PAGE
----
Solving Luck

Defined as “success or failure apparently brought by chance rather than through one’s own actions.”, luck is, quite simply, the Imponderable Factor. A variable that is difficult or impossible to estimate or assess.

If we express it in mathematical terms:

Luck is an equation with too many Xs.

I´m going to use a coin toss here because a coin toss is probably one of the most universally accepted examples of “luck”. If you could calculate all the variables in a coin toss, then you could calculate exactly which side the coin will fall. If you could calculate the angle and speed of your thumb tossing the coin up in the air, the temperature, humidity and current ambient pressure, the weight and exact shape of the coin, the acceleration and the number of spins it makes in the air, the angle of your hand catching it and a couple more variables, then you could predict with absolute accuracy which side the coin will fall on. You will have calculated Luck.

Therefore:

Luck usually exists because of human limitations or sometimes even laziness.

The variables that make up luck are always the harder to calculate. That is why we leave them aside and collectively dismiss them as “luck”. If people actually made the effort of calculating all those complicated variables then a whole lot of things that we mystifyingly call luck would be certainties.

As we know, ignorance breeds superstition. What people don’t understand, they mystify (Religion. Look it up) . And Luck is one of the most popular superstitions around still going strong simply because people aren’t willing to do the math. Now, having said that, I’m not up for crunching all of those numbers either. But, as we have calculators and automatizations for so many complicated processes, we should have systems to anticipate more accurately certain phenomenons.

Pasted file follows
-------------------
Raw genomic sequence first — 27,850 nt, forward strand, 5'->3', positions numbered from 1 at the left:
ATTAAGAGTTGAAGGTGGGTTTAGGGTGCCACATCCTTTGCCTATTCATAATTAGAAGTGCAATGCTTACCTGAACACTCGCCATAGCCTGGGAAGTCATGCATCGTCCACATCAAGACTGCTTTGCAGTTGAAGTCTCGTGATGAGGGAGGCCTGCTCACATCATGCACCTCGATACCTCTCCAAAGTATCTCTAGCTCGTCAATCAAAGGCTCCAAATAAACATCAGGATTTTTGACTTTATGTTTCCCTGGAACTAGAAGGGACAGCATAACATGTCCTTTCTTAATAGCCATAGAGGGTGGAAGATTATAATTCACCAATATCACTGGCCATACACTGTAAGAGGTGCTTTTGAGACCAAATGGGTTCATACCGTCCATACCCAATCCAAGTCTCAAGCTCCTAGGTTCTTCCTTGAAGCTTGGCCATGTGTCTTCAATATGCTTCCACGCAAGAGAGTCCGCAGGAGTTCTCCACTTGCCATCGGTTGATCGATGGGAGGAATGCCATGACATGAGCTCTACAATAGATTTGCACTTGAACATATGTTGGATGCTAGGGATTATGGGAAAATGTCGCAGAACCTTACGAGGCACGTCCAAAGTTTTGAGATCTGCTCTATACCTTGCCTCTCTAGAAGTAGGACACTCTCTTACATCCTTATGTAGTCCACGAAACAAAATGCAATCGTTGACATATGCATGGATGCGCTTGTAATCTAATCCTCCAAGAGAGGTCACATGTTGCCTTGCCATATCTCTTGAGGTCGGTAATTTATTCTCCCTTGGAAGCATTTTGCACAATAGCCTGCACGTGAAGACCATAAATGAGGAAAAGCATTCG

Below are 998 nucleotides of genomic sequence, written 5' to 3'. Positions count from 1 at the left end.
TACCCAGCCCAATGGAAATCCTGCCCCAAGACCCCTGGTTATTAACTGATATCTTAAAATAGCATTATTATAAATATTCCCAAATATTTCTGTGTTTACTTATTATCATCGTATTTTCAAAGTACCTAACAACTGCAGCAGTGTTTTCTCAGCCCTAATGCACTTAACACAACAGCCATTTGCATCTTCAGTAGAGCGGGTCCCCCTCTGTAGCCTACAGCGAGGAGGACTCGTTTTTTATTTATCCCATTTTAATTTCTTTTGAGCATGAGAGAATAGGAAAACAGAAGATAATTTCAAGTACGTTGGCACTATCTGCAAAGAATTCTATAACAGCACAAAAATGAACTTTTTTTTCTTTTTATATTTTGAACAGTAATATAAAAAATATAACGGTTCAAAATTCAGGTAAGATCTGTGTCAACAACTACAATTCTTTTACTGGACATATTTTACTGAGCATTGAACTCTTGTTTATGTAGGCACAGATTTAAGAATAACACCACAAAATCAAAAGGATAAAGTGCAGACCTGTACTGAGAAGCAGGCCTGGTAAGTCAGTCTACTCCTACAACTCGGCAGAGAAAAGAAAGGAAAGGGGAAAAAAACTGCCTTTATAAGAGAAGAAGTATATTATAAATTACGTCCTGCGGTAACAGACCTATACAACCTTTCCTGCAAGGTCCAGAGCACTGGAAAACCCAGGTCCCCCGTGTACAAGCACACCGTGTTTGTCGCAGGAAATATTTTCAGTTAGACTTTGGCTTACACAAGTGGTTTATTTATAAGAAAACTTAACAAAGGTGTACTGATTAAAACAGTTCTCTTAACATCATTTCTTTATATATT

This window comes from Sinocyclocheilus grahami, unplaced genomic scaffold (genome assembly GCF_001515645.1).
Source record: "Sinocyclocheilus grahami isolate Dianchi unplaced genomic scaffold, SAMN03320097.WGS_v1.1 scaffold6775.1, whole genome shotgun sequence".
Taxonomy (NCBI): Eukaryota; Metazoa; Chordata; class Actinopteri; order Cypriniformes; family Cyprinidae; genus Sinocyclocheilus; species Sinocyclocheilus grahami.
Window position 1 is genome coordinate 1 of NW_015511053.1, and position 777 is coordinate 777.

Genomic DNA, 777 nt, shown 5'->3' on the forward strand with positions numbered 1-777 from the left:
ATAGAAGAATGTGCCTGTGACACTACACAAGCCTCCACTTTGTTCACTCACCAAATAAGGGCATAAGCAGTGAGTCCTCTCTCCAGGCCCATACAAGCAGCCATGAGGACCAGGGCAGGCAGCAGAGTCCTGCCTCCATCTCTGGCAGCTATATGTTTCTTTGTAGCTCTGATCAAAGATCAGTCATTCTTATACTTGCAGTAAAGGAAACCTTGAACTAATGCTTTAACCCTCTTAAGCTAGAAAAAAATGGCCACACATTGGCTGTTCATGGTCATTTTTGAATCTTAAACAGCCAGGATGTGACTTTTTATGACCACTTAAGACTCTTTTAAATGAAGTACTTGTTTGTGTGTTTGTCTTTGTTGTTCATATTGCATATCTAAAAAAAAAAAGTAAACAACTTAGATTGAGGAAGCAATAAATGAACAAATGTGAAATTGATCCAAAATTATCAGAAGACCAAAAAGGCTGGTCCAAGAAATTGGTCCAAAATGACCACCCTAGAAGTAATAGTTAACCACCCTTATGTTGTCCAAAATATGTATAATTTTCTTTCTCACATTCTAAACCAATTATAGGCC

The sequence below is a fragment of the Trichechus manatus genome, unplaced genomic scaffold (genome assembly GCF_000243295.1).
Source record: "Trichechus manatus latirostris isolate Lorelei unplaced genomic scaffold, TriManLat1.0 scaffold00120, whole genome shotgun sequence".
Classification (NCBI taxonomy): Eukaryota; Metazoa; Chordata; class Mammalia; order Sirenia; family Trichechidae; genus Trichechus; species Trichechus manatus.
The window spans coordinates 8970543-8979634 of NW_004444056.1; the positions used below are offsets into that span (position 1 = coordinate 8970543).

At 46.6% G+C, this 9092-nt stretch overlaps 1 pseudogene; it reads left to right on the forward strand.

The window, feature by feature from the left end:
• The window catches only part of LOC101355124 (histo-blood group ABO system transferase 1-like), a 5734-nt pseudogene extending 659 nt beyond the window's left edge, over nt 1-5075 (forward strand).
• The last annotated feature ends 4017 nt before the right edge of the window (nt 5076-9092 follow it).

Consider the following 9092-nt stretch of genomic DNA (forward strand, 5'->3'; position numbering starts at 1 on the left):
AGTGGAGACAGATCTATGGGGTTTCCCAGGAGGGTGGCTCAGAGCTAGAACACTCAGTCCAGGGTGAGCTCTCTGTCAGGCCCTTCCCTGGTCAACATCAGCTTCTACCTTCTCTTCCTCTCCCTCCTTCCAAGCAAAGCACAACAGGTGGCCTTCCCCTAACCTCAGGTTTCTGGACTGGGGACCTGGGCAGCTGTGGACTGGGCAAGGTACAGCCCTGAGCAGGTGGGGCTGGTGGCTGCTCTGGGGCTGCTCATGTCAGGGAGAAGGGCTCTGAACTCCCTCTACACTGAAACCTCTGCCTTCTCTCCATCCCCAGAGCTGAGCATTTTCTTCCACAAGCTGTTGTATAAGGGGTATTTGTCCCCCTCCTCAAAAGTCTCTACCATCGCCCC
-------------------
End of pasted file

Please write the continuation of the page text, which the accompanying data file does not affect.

How many times do we hear things like:

“In the end, the hurricane changed its direction”

The weather is one issue that is still, for a big part, within the realms of luck. The accuracy of weather predictions is simply not high enough. We need more exact weather predictions so we can stop settling for predictions and start having certainties. Predictions are for palm readers. Weathermen should tell it like it is.

But at least they are trying. They really are. Weather scientists are always trying to come up with better ways to calculate more accurately weather related phenomenons. They are well aware of the amount of time, money, effort and even lives that could be saved if better weather reports were readily available. We should be making the same kind of effort in other areas that are still influenced by luck.

How many lives would be saved if we calculated the same number of variables NASA calculates in each space launch for, say, automobile safety?

Not all the situations that escape our control are predictable. The current impossibility of possessing all relevant information and the small unknown variations in the data can have a huge impact on things. Until we have more accurate systems, lots of things will remain unpredictable. But a lot of the situations that escape our control because we hastily label as “luck” could be predictable and manageable if we made the effort to calculate the variables involved. It would mean more time and money for processing all those complicated variables, but in the long term the savings in terms of money, lives, time and effort would hugely surpass the cost.